#YesAllWomen is an important hashtag. But why stop there?

#YesAllWomen’s stories are important. Sharing them, listening and learning and talking are big steps for us. Let’s not let things end there. We can use our anger, sorrow and frustration to take further steps. I’m not an expert but I have a few ideas about how we can move beyond the hashtag and make this a movement. If you agree, please share this post. Reprint it, flyer-ize it, whatever. And please share ideas for how we can take it further with me on Twitter @Mari_Kurisato


1. Everyone: Read women’s stories. Share them. Listen. The hashtags #YesAllWhiteWomen and #CisGaze have so much to add to the movement. Women of Color and Trans* women have so much to say, and they need all our support. We’re all in this together.


2. Gentlemen: Ok, first, understand, #YesAllWomen are frustrated to hell and back with the misogyny they experience at the hands of men. Please understand that the women in your life probably don’t mean YOU when they voice their frustrations using this tag. You’re not a misogynist. But some men are. And we need you gentlemen to start doing your part beyond saying “Not me, I would never!" First, gather up your courage and read this short simple post on how to approach women without looking creepy:


2A. Gentlemen, please do us ladies the favor and stand up to sexism WHEREVER you see it. In real life, in League of Legends, in WoW, Eve Online. If you see a dudebro making a sexist joke, just say “That’s not cool, man. That’s not funny.” You can take it further than that, if you want, but even that much, from their peers, can get guys to rethink acceptable behaviour. Erica Friedman inspired this idea and has more to say on it here:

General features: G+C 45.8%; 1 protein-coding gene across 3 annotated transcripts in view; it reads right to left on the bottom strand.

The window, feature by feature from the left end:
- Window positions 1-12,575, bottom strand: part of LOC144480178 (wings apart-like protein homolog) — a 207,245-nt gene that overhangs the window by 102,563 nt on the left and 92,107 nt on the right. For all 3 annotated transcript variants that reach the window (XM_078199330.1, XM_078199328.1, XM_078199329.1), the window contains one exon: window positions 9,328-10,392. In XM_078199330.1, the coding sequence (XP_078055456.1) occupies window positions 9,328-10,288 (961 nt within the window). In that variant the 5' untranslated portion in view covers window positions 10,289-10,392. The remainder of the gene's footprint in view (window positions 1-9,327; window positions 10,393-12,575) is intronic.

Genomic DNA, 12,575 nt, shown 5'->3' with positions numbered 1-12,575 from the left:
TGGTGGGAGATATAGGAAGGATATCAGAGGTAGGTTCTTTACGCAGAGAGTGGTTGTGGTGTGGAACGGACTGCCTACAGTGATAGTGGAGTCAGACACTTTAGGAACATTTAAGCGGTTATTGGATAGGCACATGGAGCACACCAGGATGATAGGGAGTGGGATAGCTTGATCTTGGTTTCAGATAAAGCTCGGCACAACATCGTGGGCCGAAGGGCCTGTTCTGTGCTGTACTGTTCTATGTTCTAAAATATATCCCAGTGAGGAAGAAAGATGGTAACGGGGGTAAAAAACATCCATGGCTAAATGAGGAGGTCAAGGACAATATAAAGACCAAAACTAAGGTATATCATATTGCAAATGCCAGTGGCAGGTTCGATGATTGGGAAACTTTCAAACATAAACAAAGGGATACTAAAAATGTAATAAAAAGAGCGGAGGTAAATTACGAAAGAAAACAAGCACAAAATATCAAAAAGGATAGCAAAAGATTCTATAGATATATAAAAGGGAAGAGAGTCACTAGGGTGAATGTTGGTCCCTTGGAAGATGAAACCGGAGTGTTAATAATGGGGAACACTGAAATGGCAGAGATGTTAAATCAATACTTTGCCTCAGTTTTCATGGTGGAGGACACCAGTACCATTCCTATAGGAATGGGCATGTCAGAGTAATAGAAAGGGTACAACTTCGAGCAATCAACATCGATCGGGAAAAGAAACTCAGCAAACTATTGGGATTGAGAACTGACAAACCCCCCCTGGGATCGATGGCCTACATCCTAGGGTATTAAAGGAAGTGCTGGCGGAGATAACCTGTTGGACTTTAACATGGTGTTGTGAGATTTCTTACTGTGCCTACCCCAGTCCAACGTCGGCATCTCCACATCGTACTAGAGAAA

3 Everyone: Of course if you see sexual harassment, abuse, assault, or worse in Real Life, report it to police. Intervene if you feel safe doing so. Some local women’s shelters in your area may have training tips on how to best intervene, but the gist is this:

If you see someone in danger of being assaulted

*Step in and offer assistance. Ask if the person needs help. NOTE: Before stepping in, make sure to evaluate the risk. If it means putting yourself in danger, call 911 instead.

*Don’t leave. If you remain at the scene and are a witness, the perpetrator is less likely to do anything.

*If you know the perpetrator, tell him or her that you do not approve of what s/he is doing. Ask him or her to leave the potential victim alone.

Taken from RAINN: more tips here: http://bit.ly/StepInAndSpeakUp

3. Everyone: Donate time and or money to local nonprofits that help fight misogyny in your area. You can donate to RAINN here:


Also: http://bit.ly/HelpStopViolence has more resources

This list is obviously incomplete, but I will be adding to it.